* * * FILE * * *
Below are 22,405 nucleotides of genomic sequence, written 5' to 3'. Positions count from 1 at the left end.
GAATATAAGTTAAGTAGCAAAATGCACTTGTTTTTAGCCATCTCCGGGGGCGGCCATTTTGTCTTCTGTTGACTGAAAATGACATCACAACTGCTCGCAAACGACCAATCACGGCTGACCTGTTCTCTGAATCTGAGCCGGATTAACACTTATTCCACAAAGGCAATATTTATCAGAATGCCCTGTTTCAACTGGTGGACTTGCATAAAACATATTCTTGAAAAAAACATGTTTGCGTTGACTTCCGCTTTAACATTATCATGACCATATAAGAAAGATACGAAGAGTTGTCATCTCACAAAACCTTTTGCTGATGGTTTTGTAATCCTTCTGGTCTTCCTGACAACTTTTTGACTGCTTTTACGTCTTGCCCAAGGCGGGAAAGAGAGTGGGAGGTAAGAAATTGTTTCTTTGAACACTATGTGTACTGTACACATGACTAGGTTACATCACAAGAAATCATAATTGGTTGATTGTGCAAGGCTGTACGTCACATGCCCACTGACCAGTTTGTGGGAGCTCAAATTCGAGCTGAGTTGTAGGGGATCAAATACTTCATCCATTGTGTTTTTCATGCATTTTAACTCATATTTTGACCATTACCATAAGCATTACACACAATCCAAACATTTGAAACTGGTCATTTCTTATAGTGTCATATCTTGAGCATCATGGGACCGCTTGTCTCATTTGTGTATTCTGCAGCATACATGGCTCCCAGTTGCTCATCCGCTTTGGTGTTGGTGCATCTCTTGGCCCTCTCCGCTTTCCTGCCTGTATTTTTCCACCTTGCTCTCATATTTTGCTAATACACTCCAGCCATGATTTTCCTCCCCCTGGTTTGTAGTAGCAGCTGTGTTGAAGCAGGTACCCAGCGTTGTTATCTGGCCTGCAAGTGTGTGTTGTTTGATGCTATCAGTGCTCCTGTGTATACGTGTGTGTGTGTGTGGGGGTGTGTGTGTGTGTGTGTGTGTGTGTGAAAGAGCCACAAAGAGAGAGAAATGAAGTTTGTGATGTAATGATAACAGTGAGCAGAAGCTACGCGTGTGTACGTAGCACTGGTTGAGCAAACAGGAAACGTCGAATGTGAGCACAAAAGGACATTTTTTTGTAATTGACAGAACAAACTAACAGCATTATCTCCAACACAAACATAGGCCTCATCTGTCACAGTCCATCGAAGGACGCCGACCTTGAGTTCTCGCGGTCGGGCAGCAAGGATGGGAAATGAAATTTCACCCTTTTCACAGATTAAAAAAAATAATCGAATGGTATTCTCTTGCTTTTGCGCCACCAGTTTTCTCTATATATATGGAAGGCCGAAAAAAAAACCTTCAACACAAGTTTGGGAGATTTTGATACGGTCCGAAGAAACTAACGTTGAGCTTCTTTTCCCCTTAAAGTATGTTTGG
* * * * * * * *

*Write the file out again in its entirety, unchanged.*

Below are 22,405 nucleotides of genomic sequence, written 5' to 3'. Positions count from 1 at the left end.
GAATATAAGTTAAGTAGCAAAATGCACTTGTTTTTAGCCATCTCCGGGGGCGGCCATTTTGTCTTCTGTTGACTGAAAATGACATCACAACTGCTCGCAAACGACCAATCACGGCTGACCTGTTCTCTGAATCTGAGCCGGATTAACACTTATTCCACAAAGGCAATATTTATCAGAATGCCCTGTTTCAACTGGTGGACTTGCATAAAACATATTCTTGAAAAAAACATGTTTGCGTTGACTTCCGCTTTAACATTATCATGACCATATAAGAAAGATACGAAGAGTTGTCATCTCACAAAACCTTTTGCTGATGGTTTTGTAATCCTTCTGGTCTTCCTGACAACTTTTTGACTGCTTTTACGTCTTGCCCAAGGCGGGAAAGAGAGTGGGAGGTAAGAAATTGTTTCTTTGAACACTATGTGTACTGTACACATGACTAGGTTACATCACAAGAAATCATAATTGGTTGATTGTGCAAGGCTGTACGTCACATGCCCACTGACCAGTTTGTGGGAGCTCAAATTCGAGCTGAGTTGTAGGGGATCAAATACTTCATCCATTGTGTTTTTCATGCATTTTAACTCATATTTTGACCATTACCATAAGCATTACACACAATCCAAACATTTGAAACTGGTCATTTCTTATAGTGTCATATCTTGAGCATCATGGGACCGCTTGTCTCATTTGTGTATTCTGCAGCATACATGGCTCCCAGTTGCTCATCCGCTTTGGTGTTGGTGCATCTCTTGGCCCTCTCCGCTTTCCTGCCTGTATTTTTCCACCTTGCTCTCATATTTTGCTAATACACTCCAGCCATGATTTTCCTCCCCCTGGTTTGTAGTAGCAGCTGTGTTGAAGCAGGTACCCAGCGTTGTTATCTGGCCTGCAAGTGTGTGTTGTTTGATGCTATCAGTGCTCCTGTGTATACGTGTGTGTGTGTGTGGGGGTGTGTGTGTGTGTGTGTGTGTGTGTGAAAGAGCCACAAAGAGAGAGAAATGAAGTTTGTGATGTAATGATAACAGTGAGCAGAAGCTACGCGTGTGTACGTAGCACTGGTTGAGCAAACAGGAAACGTCGAATGTGAGCACAAAAGGACATTTTTTTGTAATTGACAGAACAAACTAACAGCATTATCTCCAACACAAACATAGGCCTCATCTGTCACAGTCCATCGAAGGACGCCGACCTTGAGTTCTCGCGGTCGGGCAGCAAGGATGGGAAATGAAATTTCACCCTTTTCACAGATTAAAAAAAATAATCGAATGGTATTCTCTTGCTTTTGCGCCACCAGTTTTCTCTATATATATGGAAGGCCGAAAAAAAAACCTTCAACACAAGTTTGGGAGATTTTGATACGGTCCGAAGAAACTAACGTTGAGCTTCTTTTCCCCTTAAAGTATGTTTGG